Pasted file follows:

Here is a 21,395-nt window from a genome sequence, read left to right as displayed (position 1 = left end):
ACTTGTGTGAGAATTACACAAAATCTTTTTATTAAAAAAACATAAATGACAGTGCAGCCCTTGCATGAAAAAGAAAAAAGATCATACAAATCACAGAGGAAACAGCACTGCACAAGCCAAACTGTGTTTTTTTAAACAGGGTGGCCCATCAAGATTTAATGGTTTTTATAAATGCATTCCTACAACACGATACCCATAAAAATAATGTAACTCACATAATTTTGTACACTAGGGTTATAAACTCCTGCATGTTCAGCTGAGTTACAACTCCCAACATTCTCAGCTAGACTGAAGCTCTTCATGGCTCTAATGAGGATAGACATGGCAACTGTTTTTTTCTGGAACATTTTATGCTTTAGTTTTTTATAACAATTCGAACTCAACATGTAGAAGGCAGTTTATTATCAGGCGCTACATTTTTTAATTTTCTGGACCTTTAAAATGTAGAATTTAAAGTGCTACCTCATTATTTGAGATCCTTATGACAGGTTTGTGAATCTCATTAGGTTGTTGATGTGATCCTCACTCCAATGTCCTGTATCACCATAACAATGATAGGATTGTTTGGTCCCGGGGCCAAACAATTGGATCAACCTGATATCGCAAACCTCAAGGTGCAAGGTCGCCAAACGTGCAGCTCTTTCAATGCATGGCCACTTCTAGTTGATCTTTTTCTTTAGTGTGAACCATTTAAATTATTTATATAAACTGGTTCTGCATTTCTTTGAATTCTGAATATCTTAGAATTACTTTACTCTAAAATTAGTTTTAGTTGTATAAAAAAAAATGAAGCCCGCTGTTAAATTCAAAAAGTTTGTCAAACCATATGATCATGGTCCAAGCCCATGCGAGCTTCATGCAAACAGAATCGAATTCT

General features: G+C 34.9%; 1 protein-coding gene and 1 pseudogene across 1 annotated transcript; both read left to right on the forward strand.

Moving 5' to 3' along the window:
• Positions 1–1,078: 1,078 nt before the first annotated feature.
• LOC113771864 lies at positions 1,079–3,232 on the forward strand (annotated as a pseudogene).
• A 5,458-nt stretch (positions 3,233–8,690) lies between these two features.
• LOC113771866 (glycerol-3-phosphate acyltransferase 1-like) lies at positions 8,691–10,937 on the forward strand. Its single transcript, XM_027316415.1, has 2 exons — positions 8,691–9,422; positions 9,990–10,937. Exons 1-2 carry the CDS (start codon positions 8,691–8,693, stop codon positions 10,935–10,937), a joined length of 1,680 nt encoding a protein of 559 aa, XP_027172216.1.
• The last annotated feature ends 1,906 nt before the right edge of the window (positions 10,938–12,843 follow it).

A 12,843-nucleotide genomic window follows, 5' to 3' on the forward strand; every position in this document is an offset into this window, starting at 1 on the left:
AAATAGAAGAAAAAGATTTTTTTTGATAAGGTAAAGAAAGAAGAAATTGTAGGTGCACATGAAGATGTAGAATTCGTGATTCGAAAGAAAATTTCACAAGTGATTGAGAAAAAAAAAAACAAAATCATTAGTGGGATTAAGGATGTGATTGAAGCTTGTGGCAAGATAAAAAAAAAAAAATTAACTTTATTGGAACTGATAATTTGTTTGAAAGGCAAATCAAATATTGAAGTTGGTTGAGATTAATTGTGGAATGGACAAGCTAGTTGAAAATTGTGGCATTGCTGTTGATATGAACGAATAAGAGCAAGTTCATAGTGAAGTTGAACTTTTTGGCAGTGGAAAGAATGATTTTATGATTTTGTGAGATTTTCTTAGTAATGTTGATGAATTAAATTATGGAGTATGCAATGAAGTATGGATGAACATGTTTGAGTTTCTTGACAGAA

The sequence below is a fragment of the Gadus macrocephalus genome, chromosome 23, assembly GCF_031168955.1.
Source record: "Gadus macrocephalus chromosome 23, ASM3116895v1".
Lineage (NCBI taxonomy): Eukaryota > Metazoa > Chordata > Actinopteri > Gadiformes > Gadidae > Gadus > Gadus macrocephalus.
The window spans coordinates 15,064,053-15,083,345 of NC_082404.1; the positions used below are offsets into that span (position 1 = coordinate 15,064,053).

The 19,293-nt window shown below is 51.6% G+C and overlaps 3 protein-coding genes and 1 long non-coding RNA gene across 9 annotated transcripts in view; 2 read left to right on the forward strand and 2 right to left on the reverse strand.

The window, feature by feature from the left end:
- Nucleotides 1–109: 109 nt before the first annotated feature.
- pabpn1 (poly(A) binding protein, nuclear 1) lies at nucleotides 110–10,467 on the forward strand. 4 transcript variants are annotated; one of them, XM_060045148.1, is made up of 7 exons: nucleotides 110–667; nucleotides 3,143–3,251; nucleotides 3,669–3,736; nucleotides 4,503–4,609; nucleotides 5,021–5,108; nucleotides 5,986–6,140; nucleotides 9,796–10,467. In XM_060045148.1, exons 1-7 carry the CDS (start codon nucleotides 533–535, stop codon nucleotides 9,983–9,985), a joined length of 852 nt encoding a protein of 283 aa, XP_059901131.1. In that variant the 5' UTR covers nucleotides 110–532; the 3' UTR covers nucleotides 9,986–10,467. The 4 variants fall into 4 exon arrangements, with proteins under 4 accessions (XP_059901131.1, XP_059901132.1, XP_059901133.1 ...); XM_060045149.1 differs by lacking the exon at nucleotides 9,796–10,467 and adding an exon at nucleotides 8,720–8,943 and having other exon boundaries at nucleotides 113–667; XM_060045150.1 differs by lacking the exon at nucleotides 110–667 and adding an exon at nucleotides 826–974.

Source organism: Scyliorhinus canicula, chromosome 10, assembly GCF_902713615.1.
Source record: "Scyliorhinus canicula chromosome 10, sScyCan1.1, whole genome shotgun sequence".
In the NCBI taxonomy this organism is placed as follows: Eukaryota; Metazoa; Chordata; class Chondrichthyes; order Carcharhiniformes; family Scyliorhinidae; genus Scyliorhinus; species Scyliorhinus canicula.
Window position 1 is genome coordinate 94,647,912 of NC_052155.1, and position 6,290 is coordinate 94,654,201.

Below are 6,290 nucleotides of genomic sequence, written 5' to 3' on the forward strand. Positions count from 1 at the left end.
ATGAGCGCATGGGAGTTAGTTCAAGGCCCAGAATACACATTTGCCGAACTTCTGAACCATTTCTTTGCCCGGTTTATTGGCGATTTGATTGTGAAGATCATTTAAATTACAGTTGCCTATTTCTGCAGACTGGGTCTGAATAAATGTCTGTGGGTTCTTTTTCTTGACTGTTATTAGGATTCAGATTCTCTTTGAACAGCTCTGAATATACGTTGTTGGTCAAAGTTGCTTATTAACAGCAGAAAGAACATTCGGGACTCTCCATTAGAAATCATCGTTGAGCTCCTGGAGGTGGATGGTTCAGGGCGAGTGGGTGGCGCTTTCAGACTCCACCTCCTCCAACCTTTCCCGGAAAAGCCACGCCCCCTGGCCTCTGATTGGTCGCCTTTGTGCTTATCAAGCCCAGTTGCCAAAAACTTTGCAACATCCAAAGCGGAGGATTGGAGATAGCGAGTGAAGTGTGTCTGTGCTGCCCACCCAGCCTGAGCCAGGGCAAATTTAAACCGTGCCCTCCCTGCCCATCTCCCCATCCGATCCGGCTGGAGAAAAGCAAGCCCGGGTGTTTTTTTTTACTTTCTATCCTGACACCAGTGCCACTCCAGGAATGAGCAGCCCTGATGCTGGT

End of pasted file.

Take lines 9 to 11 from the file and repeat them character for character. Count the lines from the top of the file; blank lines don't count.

• The last annotated feature ends 1,906 nt before the right edge of the window (positions 10,938–12,843 follow it).

A 12,843-nucleotide genomic window follows, 5' to 3' on the forward strand; every position in this document is an offset into this window, starting at 1 on the left:
AAATAGAAGAAAAAGATTTTTTTTGATAAGGTAAAGAAAGAAGAAATTGTAGGTGCACATGAAGATGTAGAATTCGTGATTCGAAAGAAAATTTCACAAGTGATTGAGAAAAAAAAAAACAAAATCATTAGTGGGATTAAGGATGTGATTGAAGCTTGTGGCAAGATAAAAAAAAAAAAATTAACTTTATTGGAACTGATAATTTGTTTGAAAGGCAAATCAAATATTGAAGTTGGTTGAGATTAATTGTGGAATGGACAAGCTAGTTGAAAATTGTGGCATTGCTGTTGATATGAACGAATAAGAGCAAGTTCATAGTGAAGTTGAACTTTTTGGCAGTGGAAAGAATGATTTTATGATTTTGTGAGATTTTCTTAGTAATGTTGATGAATTAAATTATGGAGTATGCAATGAAGTATGGATGAACATGTTTGAGTTTCTTGACAGAA